“A quick puke, two rails of blow and she was solid.”

Tuesday Morning Review

Tourist Season (1986) to Nature Girl (2006) his writing has been uniformly hilarious. He also manages to put a little bit of social commentary into his tales and did so especially well in his children’s novel Hoot (2002)

His latest effort Star Island (2010) is unbelievable. I say that, not in the sense of “unbelievably good” , although there is nothing really wrong with the novel. I bring unbelief to the table becasue the cast of characters that Hiaasen has assembled are truly his oddest, most outlandish and unbelievable yet.

And yet Hiaasen weaves them all together so well and with such elan that you willingly suspend any sense of disbelief.

I don’t like to recount the story in a review. I think it’s a lazy technique and just fills up the word count. In the case of Star Island the story is SO convoluted that it would take too long to set it up in any way that made sense.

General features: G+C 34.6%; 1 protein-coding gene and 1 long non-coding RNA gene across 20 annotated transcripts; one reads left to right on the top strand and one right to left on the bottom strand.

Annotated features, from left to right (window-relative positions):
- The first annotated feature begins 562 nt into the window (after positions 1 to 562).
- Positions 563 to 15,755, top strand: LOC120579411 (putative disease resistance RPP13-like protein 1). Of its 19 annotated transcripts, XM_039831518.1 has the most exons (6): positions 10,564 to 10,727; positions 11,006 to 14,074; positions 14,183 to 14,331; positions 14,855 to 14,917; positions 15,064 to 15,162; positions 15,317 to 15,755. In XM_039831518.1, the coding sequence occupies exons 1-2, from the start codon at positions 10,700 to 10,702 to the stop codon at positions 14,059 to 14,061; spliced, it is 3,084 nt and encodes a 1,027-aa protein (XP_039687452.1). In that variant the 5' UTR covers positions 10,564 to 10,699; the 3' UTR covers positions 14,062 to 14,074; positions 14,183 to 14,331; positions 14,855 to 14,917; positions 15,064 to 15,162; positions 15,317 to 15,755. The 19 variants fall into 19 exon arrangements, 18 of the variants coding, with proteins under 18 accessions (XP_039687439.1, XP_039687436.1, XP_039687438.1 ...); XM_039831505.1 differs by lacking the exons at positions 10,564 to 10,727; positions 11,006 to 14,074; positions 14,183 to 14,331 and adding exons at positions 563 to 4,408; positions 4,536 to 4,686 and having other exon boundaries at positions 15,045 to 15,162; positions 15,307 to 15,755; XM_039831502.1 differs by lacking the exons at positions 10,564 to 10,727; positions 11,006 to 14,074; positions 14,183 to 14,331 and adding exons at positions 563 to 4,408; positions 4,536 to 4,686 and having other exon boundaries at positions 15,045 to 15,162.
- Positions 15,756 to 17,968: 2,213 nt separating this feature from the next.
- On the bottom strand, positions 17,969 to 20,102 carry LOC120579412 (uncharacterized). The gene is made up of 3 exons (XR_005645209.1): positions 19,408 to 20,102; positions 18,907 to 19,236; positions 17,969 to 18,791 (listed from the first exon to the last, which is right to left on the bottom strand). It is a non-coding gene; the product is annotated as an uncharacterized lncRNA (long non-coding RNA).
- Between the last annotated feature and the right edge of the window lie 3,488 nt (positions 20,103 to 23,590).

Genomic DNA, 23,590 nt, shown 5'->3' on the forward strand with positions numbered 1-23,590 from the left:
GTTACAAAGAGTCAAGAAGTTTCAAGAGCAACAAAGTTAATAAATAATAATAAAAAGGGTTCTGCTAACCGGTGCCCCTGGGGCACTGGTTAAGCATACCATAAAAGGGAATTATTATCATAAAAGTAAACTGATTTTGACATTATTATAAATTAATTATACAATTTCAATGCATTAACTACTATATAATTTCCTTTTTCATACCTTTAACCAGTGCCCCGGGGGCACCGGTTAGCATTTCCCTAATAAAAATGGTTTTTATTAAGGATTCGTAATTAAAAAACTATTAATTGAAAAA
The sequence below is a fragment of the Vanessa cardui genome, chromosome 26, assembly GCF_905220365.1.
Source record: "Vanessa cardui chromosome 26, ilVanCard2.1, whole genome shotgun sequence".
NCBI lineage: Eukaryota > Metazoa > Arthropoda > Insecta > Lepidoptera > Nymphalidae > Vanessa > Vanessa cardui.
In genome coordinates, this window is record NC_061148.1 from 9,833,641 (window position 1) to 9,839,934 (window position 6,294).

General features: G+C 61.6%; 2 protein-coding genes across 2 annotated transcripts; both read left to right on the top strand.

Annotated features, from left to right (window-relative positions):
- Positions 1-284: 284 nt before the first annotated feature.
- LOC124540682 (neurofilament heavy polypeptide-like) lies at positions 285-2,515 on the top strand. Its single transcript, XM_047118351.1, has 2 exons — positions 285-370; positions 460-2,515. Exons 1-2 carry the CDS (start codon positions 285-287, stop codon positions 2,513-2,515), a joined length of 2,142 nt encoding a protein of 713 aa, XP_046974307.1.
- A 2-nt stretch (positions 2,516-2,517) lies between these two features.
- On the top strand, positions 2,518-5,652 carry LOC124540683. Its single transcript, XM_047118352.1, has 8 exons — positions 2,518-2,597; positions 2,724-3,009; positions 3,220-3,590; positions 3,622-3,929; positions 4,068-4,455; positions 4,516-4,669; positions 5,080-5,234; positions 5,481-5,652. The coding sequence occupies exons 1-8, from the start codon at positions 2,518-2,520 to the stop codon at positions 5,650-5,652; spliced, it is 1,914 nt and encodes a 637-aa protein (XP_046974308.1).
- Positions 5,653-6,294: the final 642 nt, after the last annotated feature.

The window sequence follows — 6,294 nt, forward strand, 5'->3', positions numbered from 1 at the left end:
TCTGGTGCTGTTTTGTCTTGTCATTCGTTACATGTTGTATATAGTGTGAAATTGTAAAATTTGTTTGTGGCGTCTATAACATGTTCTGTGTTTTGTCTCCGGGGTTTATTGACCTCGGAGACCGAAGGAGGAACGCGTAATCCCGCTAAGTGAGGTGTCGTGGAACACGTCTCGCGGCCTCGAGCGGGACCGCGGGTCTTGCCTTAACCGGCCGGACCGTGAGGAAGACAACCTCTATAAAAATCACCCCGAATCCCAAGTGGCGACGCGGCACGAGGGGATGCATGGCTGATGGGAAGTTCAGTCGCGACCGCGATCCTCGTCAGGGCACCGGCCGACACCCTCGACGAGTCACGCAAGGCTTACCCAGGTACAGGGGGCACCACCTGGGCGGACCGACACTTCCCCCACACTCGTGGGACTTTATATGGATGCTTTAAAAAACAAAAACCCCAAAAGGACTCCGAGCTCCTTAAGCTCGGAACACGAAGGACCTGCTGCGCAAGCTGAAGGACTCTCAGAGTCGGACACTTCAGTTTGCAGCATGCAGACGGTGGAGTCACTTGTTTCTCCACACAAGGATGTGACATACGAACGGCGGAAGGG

A few of the characters are worth describing (SPOILER ALERT) and will give you some idea of what I mean by unbelievable.

The one-eyed former governor of Florida who lives in swamps, decorates his hair with shotgun shells and has a murderously bad attitude toward land developers.

A bodyguard who towers above everyone, has a wig in a color not found in nature, and a high-powered weed wacker replacing his right hand. He also has a murderously bad attitude, towards everyone.

A twin pair of celebrity “handlers” who have total head to toe plastic surgery done to enhance their “twiness” and rule their young charge with Machiavellian firmness.

And the aforementioned young charge, a Britney Spears wanna be with less (unbelievable again, but true) talent and a serious cross addiction.

About the young charge, “Cherry Pie” gives us this memorable quote: “A quick puke, two rails of blow and she was solid.” this after she ingested “an unwise mix of vodka, Red Bull, hydrocodone, birdseed, and stool softener.” There you go.

The Star Island in the title is Hiaasen’s usual interjection of environmental concern, done in this case in such a slapstick way (His punishment for the evil land developer is particularly…grizzly) that it’s not at all preachy.

It’s not serious literature. It certainly won’t change the world. Buy it is a fun read and shows that Carl Hiaasen has not missed a step in the four years between books.


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About James Rising

A recovering radio addict wrestles with the written word.
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